He was on the bench, in court. Shrieks and shouts and a wild stampede
of people was the informal announcement of the new arrival. They
stopped all business; but nothing stopped them. Not knowing the way
very well, they began by entering the Treasury. The sentry shouted and
the guard turned out with fixed bayonets and loaded rifles, in case
this might be a manœuvre for more easily rushing the Treasury.

“We are fetching a live crocodile to the Deputy Commissioner,” cried
the newcomers to all who would listen to them. Then it was supposed
they might have been sent for, and they were directed to the

The bailiff rushed into court, and, looking distracted, trembling and
hardly able to articulate, he said,–

“Six men, with a great struggling crocodile alive, on the verandah
now, coming in, nothing can stop them. They want to see the Deputy
Commissioner. I went for the Superintendent of Police, but he is out.
They won’t listen to me.”

I went out to them and had the beast carried downstairs, and heard
their story. There was no possible room to doubt their good faith.
Their dream of a fortune, for such they expected, seemed like the
Arabian Nights.

I told them I did not want a crocodile, but that as they had taken so
much trouble I would pay them out of my own pocket, for killing it,
the largest reward that Government used to pay. This was like offering
a pound or two to men who looked for thousands. Of course they did not
thank me. I left them to finish the matter themselves, and returned to

I was not to be quit of the crocodile so easily. For more than an hour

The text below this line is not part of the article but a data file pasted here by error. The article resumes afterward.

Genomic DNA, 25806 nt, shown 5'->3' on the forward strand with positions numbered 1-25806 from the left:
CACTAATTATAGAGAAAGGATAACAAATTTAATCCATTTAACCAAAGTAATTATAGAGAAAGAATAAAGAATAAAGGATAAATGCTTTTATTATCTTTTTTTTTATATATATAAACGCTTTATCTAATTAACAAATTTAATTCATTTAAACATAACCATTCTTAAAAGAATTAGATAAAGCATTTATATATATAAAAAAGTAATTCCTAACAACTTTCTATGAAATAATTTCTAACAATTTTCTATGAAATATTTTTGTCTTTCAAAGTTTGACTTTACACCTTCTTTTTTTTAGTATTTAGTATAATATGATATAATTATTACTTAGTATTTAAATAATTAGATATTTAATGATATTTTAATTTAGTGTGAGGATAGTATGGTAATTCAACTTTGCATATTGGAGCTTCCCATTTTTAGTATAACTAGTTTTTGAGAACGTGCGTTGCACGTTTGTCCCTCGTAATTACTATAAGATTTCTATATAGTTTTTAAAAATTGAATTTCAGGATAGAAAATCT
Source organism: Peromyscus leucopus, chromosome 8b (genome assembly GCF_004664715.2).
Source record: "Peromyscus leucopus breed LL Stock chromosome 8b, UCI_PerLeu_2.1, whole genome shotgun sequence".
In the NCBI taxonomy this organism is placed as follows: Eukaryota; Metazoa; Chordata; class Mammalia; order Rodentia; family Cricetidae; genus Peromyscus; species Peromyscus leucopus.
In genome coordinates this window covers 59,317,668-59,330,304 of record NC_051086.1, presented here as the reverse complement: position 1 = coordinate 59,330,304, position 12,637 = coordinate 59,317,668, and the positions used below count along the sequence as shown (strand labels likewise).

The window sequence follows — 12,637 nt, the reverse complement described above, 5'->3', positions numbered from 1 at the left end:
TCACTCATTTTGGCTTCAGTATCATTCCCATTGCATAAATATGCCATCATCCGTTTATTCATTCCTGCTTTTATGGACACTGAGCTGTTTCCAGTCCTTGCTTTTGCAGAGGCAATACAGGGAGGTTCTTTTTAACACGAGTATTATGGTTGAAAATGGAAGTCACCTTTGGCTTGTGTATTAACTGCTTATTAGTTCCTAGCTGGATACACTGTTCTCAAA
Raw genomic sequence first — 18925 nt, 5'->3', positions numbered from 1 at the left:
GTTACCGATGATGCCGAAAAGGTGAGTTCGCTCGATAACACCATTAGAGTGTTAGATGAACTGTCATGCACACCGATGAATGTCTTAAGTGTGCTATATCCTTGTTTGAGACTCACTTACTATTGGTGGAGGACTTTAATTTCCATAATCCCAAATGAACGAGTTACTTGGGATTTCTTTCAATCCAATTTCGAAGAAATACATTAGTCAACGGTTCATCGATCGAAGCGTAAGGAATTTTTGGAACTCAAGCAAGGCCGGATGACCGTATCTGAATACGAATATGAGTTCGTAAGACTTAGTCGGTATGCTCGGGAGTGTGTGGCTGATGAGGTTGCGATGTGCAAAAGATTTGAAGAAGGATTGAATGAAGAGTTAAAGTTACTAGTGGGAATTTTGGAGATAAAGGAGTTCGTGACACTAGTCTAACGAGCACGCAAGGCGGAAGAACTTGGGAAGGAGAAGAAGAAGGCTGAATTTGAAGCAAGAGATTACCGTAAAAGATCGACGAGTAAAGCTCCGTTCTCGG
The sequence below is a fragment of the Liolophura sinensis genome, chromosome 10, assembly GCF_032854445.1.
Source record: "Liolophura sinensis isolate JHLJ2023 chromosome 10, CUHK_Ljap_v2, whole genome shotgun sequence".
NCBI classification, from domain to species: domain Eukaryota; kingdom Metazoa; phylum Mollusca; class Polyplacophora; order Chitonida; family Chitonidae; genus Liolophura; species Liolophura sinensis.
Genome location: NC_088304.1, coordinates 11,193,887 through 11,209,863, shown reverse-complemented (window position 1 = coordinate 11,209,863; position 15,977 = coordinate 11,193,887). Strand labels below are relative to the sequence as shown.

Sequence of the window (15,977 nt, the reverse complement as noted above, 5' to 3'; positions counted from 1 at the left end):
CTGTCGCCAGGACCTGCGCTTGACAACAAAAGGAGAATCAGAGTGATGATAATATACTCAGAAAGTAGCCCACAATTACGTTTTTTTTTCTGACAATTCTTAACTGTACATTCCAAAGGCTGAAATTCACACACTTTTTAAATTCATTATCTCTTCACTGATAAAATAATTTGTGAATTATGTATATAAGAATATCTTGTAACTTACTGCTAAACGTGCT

a crowd continued to collect round the live monster as it lay on the
grassy sands between the court-house and the sea. Then the bailiff
returned to me more distracted than ever.

“The men have decided to unbind the crocodile and leave it where it
is, and depart. They say they will not accept money as the price of
blood. This is a tamed crocodile. It is like a friend. If it is
dangerous now it is only because it is hungry. So long as it is well
fed it will hurt nobody. They are not damned fishermen, nor damned
hunters.” (These adjectives were not used profanely, but correctly, as
it is the popular belief that fishermen and hunters are damned.)
“These men say that they are respectable Buddhists and cultivators.
They would not kill a wild crocodile, much less a tame one.”

“Put it in the sea.”

“I told them to do so, but they said it wouldn’t go.”

“Bid them carry it to the creek a mile away.”

The bailiff asked whether the reward was to be paid if it were let go
in the creek, and thinking of possible damage subsequently I answered

He returned to say, “The men declare that they have carried it far
enough already. They’ve done enough for nothing.”

“Then leave it bound.”

“They want their ropes and pole.”

“I’ll take its blood upon my head. Call a man from the Treasury guard
to shoot it. Let them fling its carcass into the sea and pay them

To this they agreed, it was reported; and, fearing some accident to
the crowd, in the absence of the Superintendent of Police, I went to
see the killing rightly done.

There was difficulty in getting people to move out of danger. So one
of the men knelt beside the crocodile unbidden, and, with a knowing
look, full of suppressed fun, he cut the strings that held the jaws
together and some of the other ropes.

Slowly the crocodile moved and opened wide the greatest mouth I ever
beheld–something suggestive of the “Jaws of Hell.” The crowd shrieked
and dispersed to a distance. Then the crocodile died. His bearers
received the promised money, the fishes ate his body, and his blood is
upon my head.